Iger goes to the movies, so he must have realized what was happening. The sweet-natured vibe of older Disney films is losing its appeal. In recent years, parents have become comfortable with a new, more intense level of violence and action.  And of course, it is Marvel more than any other film producer that has tapped into that new sensibility with its “Spider-Man,” “Iron Man” and “X-Men” franchises.

“The real difference maker with Marvel,” says one rival studio chief, “is that it makes movies where the parents are just as excited to see the film as their kids. That’s the difference between a movie barely making $100 million — like a lot of Disney’s homegrown products — and a movie making $300 or $400 million. It’s a whole different playing field.”

The purchase of Marvel allows Disney to broaden its brand. It can now be the studio that encompasses every niche of family entertainment, from “High School Musical” to “Pirates of the Caribbean” to “Toy Story” to “Spider-Man.” For years, everyone has tried to take all of the risk out of the movie business. For Disney, this latest purchase is a way to take all of the unbranded — meaning risky, obscure or experimental — material out of its wheelhouse. The studio is now a giant collection of familiar, easily accessible brands — Marvel, Pixar, Spielberg and Bruckheimer — all under one large, even more familiar umbrella brand: Disney. It is a media conglomerate that will probably someday look a lot more like Procter & Gamble than a movie studio. 

Change doesn’t happen overnight. While Disney won’t get to distribute Marvel’s movies until 2013 (when Marvel’s distribution deal with Paramount comes to an end after Paramount releases an “Iron Man” sequel in 2010, “Thor” and “First Avenger: Captain America” in 2011 and “The Avengers” in 2012), it will enjoy most of the proceeds from those films. And Disney will immediately start tapping into the merchandising revenues from those releases as it figures out how to exploit the titles via its other businesses.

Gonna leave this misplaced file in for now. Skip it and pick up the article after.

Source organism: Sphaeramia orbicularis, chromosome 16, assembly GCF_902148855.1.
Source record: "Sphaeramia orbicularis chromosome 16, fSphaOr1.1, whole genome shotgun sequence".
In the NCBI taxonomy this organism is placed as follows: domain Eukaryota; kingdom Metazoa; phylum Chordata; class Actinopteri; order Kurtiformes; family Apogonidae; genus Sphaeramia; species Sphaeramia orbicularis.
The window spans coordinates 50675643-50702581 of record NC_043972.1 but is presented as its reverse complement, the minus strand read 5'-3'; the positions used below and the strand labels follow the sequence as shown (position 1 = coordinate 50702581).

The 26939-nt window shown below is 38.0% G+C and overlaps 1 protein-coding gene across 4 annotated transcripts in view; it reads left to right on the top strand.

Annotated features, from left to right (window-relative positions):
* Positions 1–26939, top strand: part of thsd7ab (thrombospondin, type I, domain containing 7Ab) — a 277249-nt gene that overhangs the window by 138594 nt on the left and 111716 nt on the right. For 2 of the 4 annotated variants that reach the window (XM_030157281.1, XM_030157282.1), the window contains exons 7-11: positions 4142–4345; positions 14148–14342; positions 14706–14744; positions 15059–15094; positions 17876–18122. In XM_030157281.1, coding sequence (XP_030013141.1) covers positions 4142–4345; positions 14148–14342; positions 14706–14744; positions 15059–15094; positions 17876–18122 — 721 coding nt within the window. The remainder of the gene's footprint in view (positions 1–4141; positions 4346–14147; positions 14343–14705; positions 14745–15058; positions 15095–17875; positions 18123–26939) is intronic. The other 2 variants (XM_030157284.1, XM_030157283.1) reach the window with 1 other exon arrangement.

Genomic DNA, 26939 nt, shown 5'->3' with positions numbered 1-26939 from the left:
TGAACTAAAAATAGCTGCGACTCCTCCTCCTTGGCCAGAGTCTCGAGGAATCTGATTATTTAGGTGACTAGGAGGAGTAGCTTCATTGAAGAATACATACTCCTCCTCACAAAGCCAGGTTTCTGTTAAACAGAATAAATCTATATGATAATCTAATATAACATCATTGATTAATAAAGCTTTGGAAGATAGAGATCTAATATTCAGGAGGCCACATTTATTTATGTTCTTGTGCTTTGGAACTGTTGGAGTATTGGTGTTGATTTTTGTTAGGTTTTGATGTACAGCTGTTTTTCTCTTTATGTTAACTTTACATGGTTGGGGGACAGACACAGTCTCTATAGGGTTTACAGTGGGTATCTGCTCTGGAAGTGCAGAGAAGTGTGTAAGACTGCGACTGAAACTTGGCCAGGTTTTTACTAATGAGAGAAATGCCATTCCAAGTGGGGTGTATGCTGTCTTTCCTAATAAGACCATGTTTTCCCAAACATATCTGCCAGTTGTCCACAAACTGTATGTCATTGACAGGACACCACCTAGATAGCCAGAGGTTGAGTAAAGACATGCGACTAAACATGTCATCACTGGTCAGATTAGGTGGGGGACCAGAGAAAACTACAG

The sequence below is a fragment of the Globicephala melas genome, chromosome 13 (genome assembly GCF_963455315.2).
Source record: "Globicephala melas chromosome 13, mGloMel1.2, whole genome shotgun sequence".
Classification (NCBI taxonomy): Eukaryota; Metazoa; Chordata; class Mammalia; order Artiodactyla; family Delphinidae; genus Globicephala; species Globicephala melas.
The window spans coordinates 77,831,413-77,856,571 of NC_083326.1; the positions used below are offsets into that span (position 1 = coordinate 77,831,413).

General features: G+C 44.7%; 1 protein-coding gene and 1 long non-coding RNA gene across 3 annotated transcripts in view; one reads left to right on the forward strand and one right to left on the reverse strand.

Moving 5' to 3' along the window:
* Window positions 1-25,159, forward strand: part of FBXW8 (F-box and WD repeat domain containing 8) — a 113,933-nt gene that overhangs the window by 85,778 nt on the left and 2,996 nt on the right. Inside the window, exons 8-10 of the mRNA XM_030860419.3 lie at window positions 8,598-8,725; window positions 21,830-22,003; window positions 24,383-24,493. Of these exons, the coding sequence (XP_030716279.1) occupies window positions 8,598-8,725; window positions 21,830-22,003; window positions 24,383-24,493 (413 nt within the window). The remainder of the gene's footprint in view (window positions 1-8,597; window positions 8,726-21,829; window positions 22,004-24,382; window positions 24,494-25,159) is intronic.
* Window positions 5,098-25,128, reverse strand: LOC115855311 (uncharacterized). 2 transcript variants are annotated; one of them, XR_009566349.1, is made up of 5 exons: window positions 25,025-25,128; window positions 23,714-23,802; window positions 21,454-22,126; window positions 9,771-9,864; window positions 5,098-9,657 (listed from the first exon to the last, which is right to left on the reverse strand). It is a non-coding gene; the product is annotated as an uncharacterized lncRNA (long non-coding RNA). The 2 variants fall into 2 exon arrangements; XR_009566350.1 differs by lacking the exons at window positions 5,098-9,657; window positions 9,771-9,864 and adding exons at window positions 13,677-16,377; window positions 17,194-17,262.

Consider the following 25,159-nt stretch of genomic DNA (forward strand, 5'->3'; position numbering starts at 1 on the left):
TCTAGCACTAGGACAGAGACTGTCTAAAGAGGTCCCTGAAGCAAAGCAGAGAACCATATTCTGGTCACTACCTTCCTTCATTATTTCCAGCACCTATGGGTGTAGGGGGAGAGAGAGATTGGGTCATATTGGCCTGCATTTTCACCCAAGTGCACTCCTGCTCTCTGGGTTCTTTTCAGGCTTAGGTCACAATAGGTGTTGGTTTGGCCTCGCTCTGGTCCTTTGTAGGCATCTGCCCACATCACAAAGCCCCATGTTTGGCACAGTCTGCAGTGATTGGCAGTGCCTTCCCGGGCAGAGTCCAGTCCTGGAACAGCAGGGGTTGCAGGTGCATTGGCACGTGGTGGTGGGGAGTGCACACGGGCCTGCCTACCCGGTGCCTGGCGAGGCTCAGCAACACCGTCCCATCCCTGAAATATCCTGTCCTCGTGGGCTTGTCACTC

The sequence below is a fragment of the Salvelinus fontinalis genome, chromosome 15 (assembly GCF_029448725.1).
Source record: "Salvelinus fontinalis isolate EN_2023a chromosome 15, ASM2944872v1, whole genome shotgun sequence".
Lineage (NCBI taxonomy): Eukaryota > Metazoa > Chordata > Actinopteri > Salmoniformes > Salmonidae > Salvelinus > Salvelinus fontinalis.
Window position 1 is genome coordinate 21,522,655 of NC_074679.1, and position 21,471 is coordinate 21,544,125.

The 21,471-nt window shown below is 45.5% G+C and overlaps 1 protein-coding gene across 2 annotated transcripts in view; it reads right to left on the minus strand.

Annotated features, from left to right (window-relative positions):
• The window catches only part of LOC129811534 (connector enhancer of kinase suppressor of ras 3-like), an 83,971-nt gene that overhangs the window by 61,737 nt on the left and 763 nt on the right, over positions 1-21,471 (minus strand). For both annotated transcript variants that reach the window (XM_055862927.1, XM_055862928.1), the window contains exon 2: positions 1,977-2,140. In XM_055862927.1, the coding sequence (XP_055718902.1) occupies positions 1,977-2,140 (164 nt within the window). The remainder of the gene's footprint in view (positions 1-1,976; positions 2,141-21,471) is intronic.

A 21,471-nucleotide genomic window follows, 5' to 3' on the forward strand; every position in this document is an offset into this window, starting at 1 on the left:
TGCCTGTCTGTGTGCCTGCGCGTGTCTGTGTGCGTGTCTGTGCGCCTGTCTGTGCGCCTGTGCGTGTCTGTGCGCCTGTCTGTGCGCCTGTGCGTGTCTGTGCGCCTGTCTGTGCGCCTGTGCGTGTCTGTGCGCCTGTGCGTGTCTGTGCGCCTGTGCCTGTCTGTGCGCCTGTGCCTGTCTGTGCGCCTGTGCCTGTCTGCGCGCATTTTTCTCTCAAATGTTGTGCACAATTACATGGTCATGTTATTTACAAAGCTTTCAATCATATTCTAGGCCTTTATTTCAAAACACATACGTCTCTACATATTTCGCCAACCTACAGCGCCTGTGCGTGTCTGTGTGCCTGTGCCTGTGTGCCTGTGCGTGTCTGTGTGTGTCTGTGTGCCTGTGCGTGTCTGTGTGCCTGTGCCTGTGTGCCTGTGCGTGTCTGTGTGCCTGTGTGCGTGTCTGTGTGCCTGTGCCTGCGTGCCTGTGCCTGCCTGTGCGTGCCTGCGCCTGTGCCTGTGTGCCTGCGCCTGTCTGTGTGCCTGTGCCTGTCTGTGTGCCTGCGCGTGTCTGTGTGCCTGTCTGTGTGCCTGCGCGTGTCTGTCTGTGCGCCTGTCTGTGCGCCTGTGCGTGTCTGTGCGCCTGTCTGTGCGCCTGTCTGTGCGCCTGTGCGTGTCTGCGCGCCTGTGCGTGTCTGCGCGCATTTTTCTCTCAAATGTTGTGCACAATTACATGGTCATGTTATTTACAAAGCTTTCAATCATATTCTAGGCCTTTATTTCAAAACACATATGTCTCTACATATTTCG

But what the Marvel deal really means is that Disney is radically restructuring its creative aspirations. Once a company that drew inspiration from within, it is now paying top dollar to buy mature businesses — first Pixar and now Marvel — to feed its merchandising assembly lines. It will be years before anyone can say whether Disney overpaid for access to all this outside creative energy. Let’s just say that once it was on the open market, Marvel was clearly worth more to Disney than it was to Fox, Sony, Viacom or any other possible suitors.

There will be plenty of bumps i
n the road, since Disney will eventually have to make room in its movie-release calendar for an increasingly wide range of product and brands, including Pixar, Bruckheimer, Marvel and DreamWorks. Iger and his studio lieutenant Dick Cook will have to referee all sorts of release-date disputes as well as prickly creative autonomy issues.

But with one bold move, Disney has accepted an uncomfortable reality, that the foundation of the family entertainment business has shifted under its feet. If the studio wants to stay at the front of the pack, it will have to change with the times. In many ways, Marvel is the modern-era version of Disney, the repository of adolescent dreams and fantasies that has helped shape today’s pop culture. It will be Disney’s challenge not just to absorb all of Marvel’s unruly superheroes but to understand why they have as strong of a hold on today’s young audiences as any of Disney’s own creations.     

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'Inglourious Basterds' and the art of scalping – Los Angeles Times

August 29, 2009 Leave a comment



To play up the grisly spectacle of scalping Nazi soldiers in Quentin Tarantino’sInglourious Basterds” required some sleight of hand as well as the makeup skill of Gregory Nicotero and the rest of the effects crew at KNB EFX.

“The way the gag works, the scalp and the actor’s head are separate,” Nicotero said. “To sell the gag, you have to pretend like you’re really putting effort into the cutting, like the knife is really slicing through skin.”